Performance of Smart-beta Indices
There are various indices that are available to investors to replicate or invest in linked ETFs to capture factor-specific returns. Exhibit 6 shows the performance summary of most popular smart beta indices in EM.
The dataset shows that the MSCI EM Minimum Volatility index (minimum volatility factor) delivered the best returns over the past 12 months and indeed over the long-term (15 years). However, sustainability indices (ESG and SRI focused) which were only introduced in the last 5-10 years have delivered very strong returns over the past several years. For instance, the MSCI EM ESG Leaders ranked 1st over a 5-, 7- and 10-year periods. These performance patterns are very interesting as they show traditional smart-beta factor indices may are losing their performance edge and no longer enjoy the following as they did several years ago.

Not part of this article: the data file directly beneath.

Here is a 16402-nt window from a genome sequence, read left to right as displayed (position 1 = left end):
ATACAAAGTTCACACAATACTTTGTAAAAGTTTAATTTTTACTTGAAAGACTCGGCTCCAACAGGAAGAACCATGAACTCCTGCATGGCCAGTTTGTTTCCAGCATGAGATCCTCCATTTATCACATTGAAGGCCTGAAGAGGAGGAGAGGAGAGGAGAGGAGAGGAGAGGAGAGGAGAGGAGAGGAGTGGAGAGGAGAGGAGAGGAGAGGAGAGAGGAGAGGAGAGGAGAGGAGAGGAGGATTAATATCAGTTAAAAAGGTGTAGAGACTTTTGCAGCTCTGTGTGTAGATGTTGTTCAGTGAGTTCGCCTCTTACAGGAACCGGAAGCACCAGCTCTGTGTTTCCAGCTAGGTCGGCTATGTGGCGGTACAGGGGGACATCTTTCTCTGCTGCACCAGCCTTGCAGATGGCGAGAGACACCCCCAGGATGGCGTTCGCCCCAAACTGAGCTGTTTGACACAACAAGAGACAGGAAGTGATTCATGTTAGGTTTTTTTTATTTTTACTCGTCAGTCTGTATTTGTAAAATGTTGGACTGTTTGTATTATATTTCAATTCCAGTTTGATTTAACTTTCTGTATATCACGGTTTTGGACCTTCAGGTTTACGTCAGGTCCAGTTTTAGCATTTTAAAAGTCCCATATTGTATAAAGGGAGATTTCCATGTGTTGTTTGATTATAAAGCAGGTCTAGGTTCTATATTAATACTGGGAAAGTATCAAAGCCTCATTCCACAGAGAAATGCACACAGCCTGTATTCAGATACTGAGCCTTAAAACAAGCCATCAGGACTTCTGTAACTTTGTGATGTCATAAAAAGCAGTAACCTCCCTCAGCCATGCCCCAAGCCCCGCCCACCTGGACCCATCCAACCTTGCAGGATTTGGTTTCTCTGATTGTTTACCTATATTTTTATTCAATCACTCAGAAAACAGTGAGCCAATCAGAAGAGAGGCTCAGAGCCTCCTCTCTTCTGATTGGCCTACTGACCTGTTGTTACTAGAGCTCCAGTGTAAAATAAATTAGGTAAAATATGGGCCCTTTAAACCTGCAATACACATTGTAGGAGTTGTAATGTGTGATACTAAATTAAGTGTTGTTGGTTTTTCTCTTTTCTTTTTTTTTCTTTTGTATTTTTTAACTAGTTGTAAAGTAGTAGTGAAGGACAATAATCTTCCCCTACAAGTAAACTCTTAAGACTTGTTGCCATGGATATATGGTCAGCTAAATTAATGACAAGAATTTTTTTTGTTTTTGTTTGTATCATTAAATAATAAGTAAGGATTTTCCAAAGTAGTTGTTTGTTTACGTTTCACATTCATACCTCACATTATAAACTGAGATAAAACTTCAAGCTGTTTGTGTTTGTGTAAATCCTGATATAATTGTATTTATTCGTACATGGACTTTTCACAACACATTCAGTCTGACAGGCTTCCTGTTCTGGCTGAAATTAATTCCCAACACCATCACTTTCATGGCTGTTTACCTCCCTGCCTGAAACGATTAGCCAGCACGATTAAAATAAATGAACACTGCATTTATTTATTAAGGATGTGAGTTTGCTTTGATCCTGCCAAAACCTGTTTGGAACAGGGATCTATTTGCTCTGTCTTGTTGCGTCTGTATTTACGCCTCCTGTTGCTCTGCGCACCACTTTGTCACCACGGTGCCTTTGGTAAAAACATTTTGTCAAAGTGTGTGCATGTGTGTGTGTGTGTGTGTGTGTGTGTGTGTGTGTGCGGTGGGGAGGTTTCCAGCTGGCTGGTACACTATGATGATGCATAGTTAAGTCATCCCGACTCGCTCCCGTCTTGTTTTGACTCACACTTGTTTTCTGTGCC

In addition, the MSCI EM Value index ranked 2nd over the past year but was the worst performing smart-beta factor over 5-, 7-, 10- and 15-year periods.
On the other hand, Growth index was the best performing index over the 3-year period but was the worst performing over the past 12 months and second worst performing over a 15-year period.
Exhibit 6: Smart beta factor leadership is highly uncertain
Geopolitical risks and Policy uncertainty have underpinned rising volatility in EM
Investors have been very wary of the geopolitical and policy risks that influence EM stock markets. The uncertainty can be gleaned from the rising dispersion at every level of the market – region, country, sector and styles.
Our analysis of the absolute level of volatility also points to the rising uncertainty.
Exhibit 7 presents the stock market volatility data on the broad MSCI EM Index as well as the major constituents - BRICS nations (Brazil, China, India, Russia and South Africa). The data shows volatility for Global EM has subsided considerably since GFC (currently half of what it was in 2009) to 10.63% annualised (AUD)which is in the 3rd quartile of its historical volatility average. More importantly, the data shows the EM asset class volatility on a rolling 12-month basis bottomed in early 2017 and has been steadily rising since then.